Article Text

PDF
AB0270 Can Alkaline Phosphatase and Gamma-Glutamyl Transferase be Used as Inflammatory Markers in Patients with Rheumatoid Arthritis?
  1. B. Kısacık1,
  2. I.H. Türkbeyler2,
  3. O. Zengin1,
  4. M.S. Dağ3,
  5. Y. Pehlivan4,
  6. Z.A. Öztürk2,
  7. G. Kimyon1,
  8. A.M. Onat1
  1. 1Department of Rheumatology
  2. 2Department of Geriatrics
  3. 3Department of Gastroenterology, Gaziantep University Medical Faculty, Gaziantep
  4. 4Department of Rheumatology, Uludağ University Medical Faculty, Bursa, Turkey

Abstract

Background The alkaline phosphatase (ALP) and gamma-glutamyl transferase (GGT) have been previously investigated in patients with rheumatoid arthritis (RA); however their potential role on diseases activity has not been studied yet (1-2).

Objectives Presented study aimed to investigate the correlation of ALP and GGT with disease activity (as assessed by DAS28) and acute phase reactants in patients with RA.

Methods In total 81 newly diagnosed RA patients (male/female: 70/11), who fulfilled the 1987 American College of Rheumatology (ACR) classification criteria, as well as 32 healthy controls (male/female: 26/6) enrolled into study. Disease activity was assessed by DAS28. Demographic data, levels of ALP, GGT, and C-reactive protein (CRP), erythrocyte sedimentation rate (ESR), and DAS28 scores were obtained from the patient files when first diagnosed and compared with each other.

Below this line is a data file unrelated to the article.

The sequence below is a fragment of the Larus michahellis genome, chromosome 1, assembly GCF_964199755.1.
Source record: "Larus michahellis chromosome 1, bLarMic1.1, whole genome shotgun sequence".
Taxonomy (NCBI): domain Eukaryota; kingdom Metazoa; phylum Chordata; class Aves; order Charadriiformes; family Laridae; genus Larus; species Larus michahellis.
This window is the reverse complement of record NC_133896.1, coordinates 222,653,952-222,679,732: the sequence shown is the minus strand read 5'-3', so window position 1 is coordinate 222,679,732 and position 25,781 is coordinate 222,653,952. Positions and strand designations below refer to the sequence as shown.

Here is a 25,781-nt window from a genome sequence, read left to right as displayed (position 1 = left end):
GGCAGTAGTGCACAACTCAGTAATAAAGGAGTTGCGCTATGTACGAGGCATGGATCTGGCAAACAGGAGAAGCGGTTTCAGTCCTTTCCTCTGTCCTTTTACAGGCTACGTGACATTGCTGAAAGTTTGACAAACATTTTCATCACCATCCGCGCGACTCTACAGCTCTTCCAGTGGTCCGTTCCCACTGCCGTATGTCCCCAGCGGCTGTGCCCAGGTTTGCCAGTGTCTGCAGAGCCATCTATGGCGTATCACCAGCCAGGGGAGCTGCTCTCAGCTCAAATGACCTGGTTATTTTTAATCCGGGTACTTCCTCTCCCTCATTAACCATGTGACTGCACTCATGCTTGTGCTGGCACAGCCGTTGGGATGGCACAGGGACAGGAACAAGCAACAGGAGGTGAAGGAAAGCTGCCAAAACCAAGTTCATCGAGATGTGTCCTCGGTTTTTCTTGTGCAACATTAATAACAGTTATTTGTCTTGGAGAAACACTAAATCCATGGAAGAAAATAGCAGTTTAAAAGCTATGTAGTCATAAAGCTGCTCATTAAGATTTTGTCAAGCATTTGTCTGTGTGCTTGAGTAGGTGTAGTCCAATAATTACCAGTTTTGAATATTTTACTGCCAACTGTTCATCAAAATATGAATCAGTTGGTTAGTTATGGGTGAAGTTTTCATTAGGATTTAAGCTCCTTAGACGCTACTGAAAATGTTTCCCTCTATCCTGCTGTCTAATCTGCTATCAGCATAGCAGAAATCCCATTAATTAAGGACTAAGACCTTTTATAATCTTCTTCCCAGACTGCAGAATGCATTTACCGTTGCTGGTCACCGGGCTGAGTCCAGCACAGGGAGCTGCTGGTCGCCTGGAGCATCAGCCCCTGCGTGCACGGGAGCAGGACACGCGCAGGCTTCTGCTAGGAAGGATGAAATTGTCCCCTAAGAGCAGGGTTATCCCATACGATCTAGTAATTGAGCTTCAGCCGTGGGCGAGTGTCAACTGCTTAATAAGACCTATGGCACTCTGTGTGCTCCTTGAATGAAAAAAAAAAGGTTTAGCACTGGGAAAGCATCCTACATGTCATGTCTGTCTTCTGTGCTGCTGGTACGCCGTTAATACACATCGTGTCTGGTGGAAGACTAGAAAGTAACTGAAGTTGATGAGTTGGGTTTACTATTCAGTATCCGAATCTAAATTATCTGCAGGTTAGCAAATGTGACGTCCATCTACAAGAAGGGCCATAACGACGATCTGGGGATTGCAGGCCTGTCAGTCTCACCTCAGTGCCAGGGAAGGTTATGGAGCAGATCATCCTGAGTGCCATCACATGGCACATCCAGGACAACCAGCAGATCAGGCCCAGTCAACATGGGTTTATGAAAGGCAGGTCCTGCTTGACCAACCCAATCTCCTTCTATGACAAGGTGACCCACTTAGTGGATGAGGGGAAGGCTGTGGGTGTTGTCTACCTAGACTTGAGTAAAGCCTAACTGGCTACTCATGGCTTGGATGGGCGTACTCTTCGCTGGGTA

Results Comparing RA patients with the control group, the ESR, and the levels of CRP, ALP and GGT were found higher in the RA group as compared to the control group. But only ESR and CRP levels were found statistical significance higher (p<0,05). Moreover, ALP, GGT levels were found to be positively correlated with ESR, and CRP levels (p<0,05).

Conclusions In this study we found that levels of ALP and GGT were correlated with ESR and CRP levels although DAS28 disease activity criteria wasn't found to be positively correlated with ALP and GGT levels. In RA patients levels of ALP and GGT may be used as disease activity indicators like ESR and CRP. However, more comprehensive studies are needed to make definite correlations between DAS 28, disease activity criteria, and levels of ALP and GGT.

References

  1. Richardson C, Emery P. Laboratory markers of disease activity. J Rheumatol (suppl 44) 1996; 23: 23-30.

  2. Pepys MB. Rheumatoid arthritis: The role of acute phase proteins. Br J Rheumatol 32 1993; (suppl 3): 1-2.

Disclosure of Interest None declared

Statistics from Altmetric.com

Request permissions

If you wish to reuse any or all of this article please use the link below which will take you to the Copyright Clearance Center’s RightsLink service. You will be able to get a quick price and instant permission to reuse the content in many different ways.